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Baltimore Orioles shortstop Jonathan Villar looks on during the sixth inning of a baseball game against the Seattle Mariners, Friday, Sept. 20, 2019, in Baltimore.
Baltimore Orioles shortstop Jonathan Villar looks on during the sixth inning of a baseball game against the Seattle Mariners, Friday, Sept. 20, 2019, in Baltimore. (Julio Cortez/AP)

Had the 2019 Orioles been without the everyday presence of infielder Jonathan Villar, their season might’ve been even more difficult to watch. His four wins above replacement this past season and consistent presence far outweighed his occasional lapses in focus and overaggression.

And yet, the salary arbitration projections released by MLB Trade Rumors on Wednesday indicate his quest to repeat a 162-game season in 2020 won’t happen with the Orioles.

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Villar, who is in his final year of arbitration eligibility at age 28, is projected by the site’s system to earn $10.4 million through arbitration in 2020 — the 10th-highest number for an arbitration-eligible position player on the site’s projections.

The other nine are Boston Red Sox outfielders Mookie Betts and Jackie Bradley Jr. ($27.7 million and $11 million, respectively), Houston Astros outfielder George Springer ($21.4 million), Chicago Cubs third baseman Kris Bryant ($18.5 million), Cleveland Indians shortstop Francisco Lindor ($16.7 million), Oakland Athletics infielder Marcus Semien ($13.5 million), Philadelphia Phillies infielder Cesar Hernandez ($11.8 million), Los Angeles Dodgers outfielder Cody Bellinger ($11.6 million) and Colorado Rockies shortstop Trevor Story ($11.5 million). All are on teams with far more significant aspirations for 2020 than the Orioles have and are the types of teams that pay players that much money.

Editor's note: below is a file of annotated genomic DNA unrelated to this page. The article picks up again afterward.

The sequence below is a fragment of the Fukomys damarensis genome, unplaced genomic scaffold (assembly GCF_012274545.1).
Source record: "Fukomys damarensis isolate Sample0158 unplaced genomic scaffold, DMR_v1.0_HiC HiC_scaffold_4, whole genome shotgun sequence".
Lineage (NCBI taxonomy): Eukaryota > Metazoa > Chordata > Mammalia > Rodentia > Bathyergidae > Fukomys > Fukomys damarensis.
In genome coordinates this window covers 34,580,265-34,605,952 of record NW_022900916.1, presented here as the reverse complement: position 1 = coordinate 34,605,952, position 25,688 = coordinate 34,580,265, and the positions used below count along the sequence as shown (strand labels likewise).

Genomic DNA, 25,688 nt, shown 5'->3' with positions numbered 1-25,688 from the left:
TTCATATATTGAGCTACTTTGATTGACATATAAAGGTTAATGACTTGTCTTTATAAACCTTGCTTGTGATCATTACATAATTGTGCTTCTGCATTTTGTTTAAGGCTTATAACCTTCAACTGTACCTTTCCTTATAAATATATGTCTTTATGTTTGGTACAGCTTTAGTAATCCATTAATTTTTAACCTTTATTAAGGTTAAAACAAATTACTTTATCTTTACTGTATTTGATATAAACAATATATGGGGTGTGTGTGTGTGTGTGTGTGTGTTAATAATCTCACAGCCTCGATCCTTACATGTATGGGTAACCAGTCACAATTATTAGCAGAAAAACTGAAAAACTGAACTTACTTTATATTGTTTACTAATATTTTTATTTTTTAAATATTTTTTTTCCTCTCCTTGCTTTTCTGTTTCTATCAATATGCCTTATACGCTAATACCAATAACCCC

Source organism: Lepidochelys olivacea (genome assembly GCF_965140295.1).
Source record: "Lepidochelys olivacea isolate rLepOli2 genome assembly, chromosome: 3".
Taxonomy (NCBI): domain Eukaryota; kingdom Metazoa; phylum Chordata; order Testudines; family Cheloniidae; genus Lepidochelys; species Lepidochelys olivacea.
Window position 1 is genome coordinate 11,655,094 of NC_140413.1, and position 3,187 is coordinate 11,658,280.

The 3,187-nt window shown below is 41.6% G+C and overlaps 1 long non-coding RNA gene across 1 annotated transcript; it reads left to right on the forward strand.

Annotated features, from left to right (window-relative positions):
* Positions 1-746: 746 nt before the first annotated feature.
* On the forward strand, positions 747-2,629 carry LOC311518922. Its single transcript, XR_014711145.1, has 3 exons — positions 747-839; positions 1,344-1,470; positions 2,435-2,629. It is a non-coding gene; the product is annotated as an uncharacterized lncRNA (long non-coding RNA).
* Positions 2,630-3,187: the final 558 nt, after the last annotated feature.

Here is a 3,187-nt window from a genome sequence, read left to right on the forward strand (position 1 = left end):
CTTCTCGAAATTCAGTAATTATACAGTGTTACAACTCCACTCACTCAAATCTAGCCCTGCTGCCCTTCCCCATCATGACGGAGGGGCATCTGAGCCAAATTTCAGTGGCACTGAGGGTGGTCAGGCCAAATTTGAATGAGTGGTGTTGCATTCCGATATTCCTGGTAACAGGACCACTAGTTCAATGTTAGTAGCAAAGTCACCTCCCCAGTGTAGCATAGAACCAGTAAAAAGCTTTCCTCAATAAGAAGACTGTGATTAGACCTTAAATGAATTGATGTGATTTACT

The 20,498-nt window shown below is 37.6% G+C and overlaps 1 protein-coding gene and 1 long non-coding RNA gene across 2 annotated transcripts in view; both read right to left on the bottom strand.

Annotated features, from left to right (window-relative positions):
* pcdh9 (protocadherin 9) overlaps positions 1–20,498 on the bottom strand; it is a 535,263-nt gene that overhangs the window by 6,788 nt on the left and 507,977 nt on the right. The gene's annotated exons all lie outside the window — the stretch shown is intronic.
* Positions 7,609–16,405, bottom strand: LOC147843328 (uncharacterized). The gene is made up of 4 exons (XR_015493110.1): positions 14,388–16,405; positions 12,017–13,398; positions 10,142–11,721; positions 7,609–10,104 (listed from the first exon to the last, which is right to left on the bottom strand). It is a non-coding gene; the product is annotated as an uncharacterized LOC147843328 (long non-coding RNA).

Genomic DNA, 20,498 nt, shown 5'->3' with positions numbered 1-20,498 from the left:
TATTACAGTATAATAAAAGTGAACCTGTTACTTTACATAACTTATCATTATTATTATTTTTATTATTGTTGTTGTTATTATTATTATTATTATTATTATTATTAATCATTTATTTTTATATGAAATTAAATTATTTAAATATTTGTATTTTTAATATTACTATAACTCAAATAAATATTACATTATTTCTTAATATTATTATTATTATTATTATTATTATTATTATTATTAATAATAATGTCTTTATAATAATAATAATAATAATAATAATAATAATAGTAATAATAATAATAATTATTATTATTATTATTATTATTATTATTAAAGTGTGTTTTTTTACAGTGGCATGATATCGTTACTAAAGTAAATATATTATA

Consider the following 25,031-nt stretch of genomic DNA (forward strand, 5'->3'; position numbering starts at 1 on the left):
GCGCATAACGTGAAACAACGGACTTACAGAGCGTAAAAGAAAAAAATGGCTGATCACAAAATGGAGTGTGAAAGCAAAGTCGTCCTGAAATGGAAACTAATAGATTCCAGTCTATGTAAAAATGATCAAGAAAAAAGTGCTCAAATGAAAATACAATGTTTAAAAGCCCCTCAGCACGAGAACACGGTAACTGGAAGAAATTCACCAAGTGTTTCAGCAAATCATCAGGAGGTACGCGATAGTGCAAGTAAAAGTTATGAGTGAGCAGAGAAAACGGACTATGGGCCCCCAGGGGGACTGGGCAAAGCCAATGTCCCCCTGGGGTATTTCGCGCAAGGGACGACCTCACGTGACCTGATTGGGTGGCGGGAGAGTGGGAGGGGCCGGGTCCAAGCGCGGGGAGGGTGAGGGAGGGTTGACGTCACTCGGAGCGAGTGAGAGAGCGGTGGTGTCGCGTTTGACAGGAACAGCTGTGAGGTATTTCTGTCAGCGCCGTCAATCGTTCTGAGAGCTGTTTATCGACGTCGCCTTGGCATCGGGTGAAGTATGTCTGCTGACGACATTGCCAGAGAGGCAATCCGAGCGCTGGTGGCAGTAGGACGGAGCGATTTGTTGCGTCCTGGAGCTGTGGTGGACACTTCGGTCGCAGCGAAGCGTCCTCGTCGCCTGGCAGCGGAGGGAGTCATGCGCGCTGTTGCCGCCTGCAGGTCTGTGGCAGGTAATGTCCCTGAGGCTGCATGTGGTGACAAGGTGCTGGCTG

All indications are that the Orioles won’t be much different from 2019, when they got by with waiver claims and focused on the farm, under the auspices of improving the overall talent base in the organization.

Executive vice president/general manager Mike Elias said this team wasn’t going to be in the business of improving through free agency, even with modest investments. He’s indicated top hitting prospect Ryan Mountcastle might not start the 2020 season in the majors and said Chris Davis will be with the Orioles in spring training.

That’s more of the same in a lot of ways, and in 2019, the Orioles also made it a point to not devote much money that wasn’t already committed to the major league roster, instead using those resources to build up the scouting and player development infrastructure.

None of that totally prohibits Villar from suiting up for the Orioles in 2020. It just creates a team, and a set of circumstances, that don’t really lend itself to a $10.4 million infielder, even if he’s one who, along with Trey Mancini and Hanser Alberto, was as consistent as anyone on the team this summer.